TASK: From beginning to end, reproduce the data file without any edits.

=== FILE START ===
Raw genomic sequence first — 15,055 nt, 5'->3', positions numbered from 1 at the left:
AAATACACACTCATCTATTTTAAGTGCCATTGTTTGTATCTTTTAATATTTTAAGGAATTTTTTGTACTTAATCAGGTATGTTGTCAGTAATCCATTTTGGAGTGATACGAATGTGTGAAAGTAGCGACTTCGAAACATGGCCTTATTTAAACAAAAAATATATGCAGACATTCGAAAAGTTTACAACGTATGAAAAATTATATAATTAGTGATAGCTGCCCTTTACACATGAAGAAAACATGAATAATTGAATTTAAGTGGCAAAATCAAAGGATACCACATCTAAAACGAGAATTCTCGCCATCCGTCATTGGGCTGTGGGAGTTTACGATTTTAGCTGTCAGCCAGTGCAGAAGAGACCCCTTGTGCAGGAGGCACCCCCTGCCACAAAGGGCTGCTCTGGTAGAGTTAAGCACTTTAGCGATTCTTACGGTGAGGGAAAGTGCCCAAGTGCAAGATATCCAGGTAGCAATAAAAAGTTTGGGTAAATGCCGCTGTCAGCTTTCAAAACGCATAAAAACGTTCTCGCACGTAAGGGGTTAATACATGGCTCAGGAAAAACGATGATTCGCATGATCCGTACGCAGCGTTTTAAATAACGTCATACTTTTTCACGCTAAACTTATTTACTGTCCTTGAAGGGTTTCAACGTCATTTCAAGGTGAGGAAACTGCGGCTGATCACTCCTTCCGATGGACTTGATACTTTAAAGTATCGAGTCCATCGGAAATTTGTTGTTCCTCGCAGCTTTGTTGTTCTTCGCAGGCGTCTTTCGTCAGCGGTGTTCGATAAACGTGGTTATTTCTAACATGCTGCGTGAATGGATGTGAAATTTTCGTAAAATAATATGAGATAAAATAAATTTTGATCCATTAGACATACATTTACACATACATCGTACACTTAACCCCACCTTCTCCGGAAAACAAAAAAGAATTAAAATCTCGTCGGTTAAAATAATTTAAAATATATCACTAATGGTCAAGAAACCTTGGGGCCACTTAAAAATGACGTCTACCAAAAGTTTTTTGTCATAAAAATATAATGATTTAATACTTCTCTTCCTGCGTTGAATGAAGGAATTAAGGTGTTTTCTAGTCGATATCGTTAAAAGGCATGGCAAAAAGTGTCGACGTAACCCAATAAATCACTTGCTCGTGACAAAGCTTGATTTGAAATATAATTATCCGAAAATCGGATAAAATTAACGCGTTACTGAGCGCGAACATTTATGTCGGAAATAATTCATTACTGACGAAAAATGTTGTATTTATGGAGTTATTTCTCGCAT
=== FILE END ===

Raw genomic sequence first — 15,055 nt, 5'->3', positions numbered from 1 at the left:
AAATACACACTCATCTATTTTAAGTGCCATTGTTTGTATCTTTTAATATTTTAAGGAATTTTTTGTACTTAATCAGGTATGTTGTCAGTAATCCATTTTGGAGTGATACGAATGTGTGAAAGTAGCGACTTCGAAACATGGCCTTATTTAAACAAAAAATATATGCAGACATTCGAAAAGTTTACAACGTATGAAAAATTATATAATTAGTGATAGCTGCCCTTTACACATGAAGAAAACATGAATAATTGAATTTAAGTGGCAAAATCAAAGGATACCACATCTAAAACGAGAATTCTCGCCATCCGTCATTGGGCTGTGGGAGTTTACGATTTTAGCTGTCAGCCAGTGCAGAAGAGACCCCTTGTGCAGGAGGCACCCCCTGCCACAAAGGGCTGCTCTGGTAGAGTTAAGCACTTTAGCGATTCTTACGGTGAGGGAAAGTGCCCAAGTGCAAGATATCCAGGTAGCAATAAAAAGTTTGGGTAAATGCCGCTGTCAGCTTTCAAAACGCATAAAAACGTTCTCGCACGTAAGGGGTTAATACATGGCTCAGGAAAAACGATGATTCGCATGATCCGTACGCAGCGTTTTAAATAACGTCATACTTTTTCACGCTAAACTTATTTACTGTCCTTGAAGGGTTTCAACGTCATTTCAAGGTGAGGAAACTGCGGCTGATCACTCCTTCCGATGGACTTGATACTTTAAAGTATCGAGTCCATCGGAAATTTGTTGTTCCTCGCAGCTTTGTTGTTCTTCGCAGGCGTCTTTCGTCAGCGGTGTTCGATAAACGTGGTTATTTCTAACATGCTGCGTGAATGGATGTGAAATTTTCGTAAAATAATATGAGATAAAATAAATTTTGATCCATTAGACATACATTTACACATACATCGTACACTTAACCCCACCTTCTCCGGAAAACAAAAAAGAATTAAAATCTCGTCGGTTAAAATAATTTAAAATATATCACTAATGGTCAAGAAACCTTGGGGCCACTTAAAAATGACGTCTACCAAAAGTTTTTTGTCATAAAAATATAATGATTTAATACTTCTCTTCCTGCGTTGAATGAAGGAATTAAGGTGTTTTCTAGTCGATATCGTTAAAAGGCATGGCAAAAAGTGTCGACGTAACCCAATAAATCACTTGCTCGTGACAAAGCTTGATTTGAAATATAATTATCCGAAAATCGGATAAAATTAACGCGTTACTGAGCGCGAACATTTATGTCGGAAATAATTCATTACTGACGAAAAATGTTGTATTTATGGAGTTATTTCTCGCAT